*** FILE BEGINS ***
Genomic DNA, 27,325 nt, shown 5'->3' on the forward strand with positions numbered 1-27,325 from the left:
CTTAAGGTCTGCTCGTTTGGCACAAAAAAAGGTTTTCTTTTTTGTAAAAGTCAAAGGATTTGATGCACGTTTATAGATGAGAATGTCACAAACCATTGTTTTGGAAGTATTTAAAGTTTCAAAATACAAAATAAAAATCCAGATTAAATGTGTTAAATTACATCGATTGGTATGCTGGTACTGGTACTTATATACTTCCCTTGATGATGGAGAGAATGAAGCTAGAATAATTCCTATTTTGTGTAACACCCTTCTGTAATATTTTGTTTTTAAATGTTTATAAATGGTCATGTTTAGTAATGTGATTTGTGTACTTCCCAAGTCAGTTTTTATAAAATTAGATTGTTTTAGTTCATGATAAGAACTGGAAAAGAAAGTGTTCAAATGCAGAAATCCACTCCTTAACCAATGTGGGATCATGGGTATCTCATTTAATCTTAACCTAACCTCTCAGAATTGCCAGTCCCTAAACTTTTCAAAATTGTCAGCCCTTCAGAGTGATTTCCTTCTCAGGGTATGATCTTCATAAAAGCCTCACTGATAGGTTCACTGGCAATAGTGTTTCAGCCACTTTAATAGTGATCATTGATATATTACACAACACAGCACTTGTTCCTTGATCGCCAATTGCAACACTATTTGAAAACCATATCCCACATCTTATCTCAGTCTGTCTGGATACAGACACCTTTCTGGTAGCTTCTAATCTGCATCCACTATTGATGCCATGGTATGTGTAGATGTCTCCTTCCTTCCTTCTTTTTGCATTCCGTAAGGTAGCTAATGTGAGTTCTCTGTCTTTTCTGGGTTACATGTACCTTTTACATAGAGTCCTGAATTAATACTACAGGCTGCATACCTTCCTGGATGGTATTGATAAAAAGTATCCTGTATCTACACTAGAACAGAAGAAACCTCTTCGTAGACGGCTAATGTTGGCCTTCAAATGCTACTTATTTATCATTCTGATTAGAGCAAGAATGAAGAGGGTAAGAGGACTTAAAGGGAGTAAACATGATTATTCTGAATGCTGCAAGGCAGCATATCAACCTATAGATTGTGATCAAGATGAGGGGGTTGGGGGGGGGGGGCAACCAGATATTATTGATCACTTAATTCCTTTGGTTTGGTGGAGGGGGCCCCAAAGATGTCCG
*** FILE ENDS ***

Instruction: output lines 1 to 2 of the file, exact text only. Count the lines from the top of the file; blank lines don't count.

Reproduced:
Genomic DNA, 27,325 nt, shown 5'->3' on the forward strand with positions numbered 1-27,325 from the left:
CTTAAGGTCTGCTCGTTTGGCACAAAAAAAGGTTTTCTTTTTTGTAAAAGTCAAAGGATTTGATGCACGTTTATAGATGAGAATGTCACAAACCATTGTTTTGGAAGTATTTAAAGTTTCAAAATACAAAATAAAAATCCAGATTAAATGTGTTAAATTACATCGATTGGTATGCTGGTACTGGTACTTATATACTTCCCTTGATGATGGAGAGAATGAAGCTAGAATAATTCCTATTTTGTGTAACACCCTTCTGTAATATTTTGTTTTTAAATGTTTATAAATGGTCATGTTTAGTAATGTGATTTGTGTACTTCCCAAGTCAGTTTTTATAAAATTAGATTGTTTTAGTTCATGATAAGAACTGGAAAAGAAAGTGTTCAAATGCAGAAATCCACTCCTTAACCAATGTGGGATCATGGGTATCTCATTTAATCTTAACCTAACCTCTCAGAATTGCCAGTCCCTAAACTTTTCAAAATTGTCAGCCCTTCAGAGTGATTTCCTTCTCAGGGTATGATCTTCATAAAAGCCTCACTGATAGGTTCACTGGCAATAGTGTTTCAGCCACTTTAATAGTGATCATTGATATATTACACAACACAGCACTTGTTCCTTGATCGCCAATTGCAACACTATTTGAAAACCATATCCCACATCTTATCTCAGTCTGTCTGGATACAGACACCTTTCTGGTAGCTTCTAATCTGCATCCACTATTGATGCCATGGTATGTGTAGATGTCTCCTTCCTTCCTTCTTTTTGCATTCCGTAAGGTAGCTAATGTGAGTTCTCTGTCTTTTCTGGGTTACATGTACCTTTTACATAGAGTCCTGAATTAATACTACAGGCTGCATACCTTCCTGGATGGTATTGATAAAAAGTATCCTGTATCTACACTAGAACAGAAGAAACCTCTTCGTAGACGGCTAATGTTGGCCTTCAAATGCTACTTATTTATCATTCTGATTAGAGCAAGAATGAAGAGGGTAAGAGGACTTAAAGGGAGTAAACATGATTATTCTGAATGCTGCAAGGCAGCATATCAACCTATAGATTGTGATCAAGATGAGGGGGTTGGGGGGGGGGGGCAACCAGATATTATTGATCACTTAATTCCTTTGGTTTGGTGGAGGGGGCCCCAAAGATGTCCG